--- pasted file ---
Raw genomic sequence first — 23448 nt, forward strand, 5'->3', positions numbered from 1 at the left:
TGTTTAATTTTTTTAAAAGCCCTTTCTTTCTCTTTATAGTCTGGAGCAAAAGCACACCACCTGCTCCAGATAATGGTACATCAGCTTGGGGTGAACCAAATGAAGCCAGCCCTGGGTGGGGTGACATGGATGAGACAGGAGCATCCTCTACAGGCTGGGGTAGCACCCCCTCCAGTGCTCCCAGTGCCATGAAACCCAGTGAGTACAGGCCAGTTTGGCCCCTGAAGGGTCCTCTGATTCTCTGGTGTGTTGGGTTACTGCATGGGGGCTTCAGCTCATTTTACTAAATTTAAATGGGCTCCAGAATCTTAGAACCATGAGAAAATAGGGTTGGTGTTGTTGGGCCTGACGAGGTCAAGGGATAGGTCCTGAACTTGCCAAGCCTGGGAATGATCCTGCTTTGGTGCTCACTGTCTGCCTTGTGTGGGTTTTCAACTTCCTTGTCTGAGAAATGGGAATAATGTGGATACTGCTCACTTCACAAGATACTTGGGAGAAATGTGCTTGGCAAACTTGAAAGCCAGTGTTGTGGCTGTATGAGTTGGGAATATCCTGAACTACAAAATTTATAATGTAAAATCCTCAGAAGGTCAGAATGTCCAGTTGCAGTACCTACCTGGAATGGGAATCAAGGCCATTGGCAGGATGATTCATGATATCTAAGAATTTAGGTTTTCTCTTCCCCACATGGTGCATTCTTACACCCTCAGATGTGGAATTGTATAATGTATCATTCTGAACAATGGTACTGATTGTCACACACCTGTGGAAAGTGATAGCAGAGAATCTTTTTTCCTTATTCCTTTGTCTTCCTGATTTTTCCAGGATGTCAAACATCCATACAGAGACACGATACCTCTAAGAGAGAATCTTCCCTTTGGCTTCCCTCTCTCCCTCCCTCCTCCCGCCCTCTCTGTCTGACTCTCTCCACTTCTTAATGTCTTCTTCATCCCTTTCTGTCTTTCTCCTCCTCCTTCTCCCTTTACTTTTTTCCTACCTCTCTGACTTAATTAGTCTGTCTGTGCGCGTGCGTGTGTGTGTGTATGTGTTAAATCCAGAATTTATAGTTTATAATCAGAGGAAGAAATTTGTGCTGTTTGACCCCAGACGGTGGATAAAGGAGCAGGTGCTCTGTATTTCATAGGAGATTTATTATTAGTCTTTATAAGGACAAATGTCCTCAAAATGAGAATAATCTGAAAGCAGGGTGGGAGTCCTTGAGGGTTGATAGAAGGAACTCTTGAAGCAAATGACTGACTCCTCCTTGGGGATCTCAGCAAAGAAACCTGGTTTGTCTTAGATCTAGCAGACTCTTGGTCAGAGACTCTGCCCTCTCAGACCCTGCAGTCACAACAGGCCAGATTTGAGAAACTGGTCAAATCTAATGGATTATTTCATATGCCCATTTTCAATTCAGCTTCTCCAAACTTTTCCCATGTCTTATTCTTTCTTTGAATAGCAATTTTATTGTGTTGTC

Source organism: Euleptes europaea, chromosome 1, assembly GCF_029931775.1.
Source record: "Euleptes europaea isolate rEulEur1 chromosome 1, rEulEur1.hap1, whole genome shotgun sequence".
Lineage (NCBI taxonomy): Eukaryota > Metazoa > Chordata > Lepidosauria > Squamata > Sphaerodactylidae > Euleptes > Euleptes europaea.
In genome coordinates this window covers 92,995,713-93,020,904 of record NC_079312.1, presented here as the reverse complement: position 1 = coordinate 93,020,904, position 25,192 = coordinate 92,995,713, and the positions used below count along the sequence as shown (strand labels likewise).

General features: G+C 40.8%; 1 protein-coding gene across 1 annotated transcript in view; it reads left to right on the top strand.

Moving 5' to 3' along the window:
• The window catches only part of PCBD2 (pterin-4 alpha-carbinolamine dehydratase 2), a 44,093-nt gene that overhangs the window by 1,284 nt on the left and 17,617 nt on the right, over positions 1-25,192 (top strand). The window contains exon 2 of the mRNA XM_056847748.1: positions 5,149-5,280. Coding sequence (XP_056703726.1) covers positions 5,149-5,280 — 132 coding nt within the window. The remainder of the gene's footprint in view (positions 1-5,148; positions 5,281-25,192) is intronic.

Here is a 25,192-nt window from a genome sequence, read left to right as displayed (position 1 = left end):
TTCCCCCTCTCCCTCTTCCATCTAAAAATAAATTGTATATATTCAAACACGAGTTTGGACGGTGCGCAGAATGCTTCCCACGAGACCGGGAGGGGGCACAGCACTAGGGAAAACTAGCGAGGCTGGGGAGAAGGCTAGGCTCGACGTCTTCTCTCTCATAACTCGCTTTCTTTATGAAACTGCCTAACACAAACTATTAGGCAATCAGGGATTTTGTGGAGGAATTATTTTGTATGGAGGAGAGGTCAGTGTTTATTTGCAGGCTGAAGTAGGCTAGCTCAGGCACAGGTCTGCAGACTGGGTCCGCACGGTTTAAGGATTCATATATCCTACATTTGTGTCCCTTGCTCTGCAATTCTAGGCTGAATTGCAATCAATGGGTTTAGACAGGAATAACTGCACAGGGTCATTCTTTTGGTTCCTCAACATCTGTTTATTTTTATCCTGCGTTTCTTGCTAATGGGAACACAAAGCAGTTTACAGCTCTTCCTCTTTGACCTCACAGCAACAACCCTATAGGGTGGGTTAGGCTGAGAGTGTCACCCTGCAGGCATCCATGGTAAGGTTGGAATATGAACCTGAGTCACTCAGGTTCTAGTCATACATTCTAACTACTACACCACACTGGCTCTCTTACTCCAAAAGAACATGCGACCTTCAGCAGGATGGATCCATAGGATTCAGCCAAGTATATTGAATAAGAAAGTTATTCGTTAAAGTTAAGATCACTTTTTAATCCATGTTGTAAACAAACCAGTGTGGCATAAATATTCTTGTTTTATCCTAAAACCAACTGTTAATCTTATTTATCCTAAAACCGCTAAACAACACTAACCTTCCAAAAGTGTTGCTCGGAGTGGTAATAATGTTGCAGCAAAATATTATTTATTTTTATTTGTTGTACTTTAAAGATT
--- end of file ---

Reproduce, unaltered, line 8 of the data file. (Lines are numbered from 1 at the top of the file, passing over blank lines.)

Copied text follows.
Moving 5' to 3' along the window: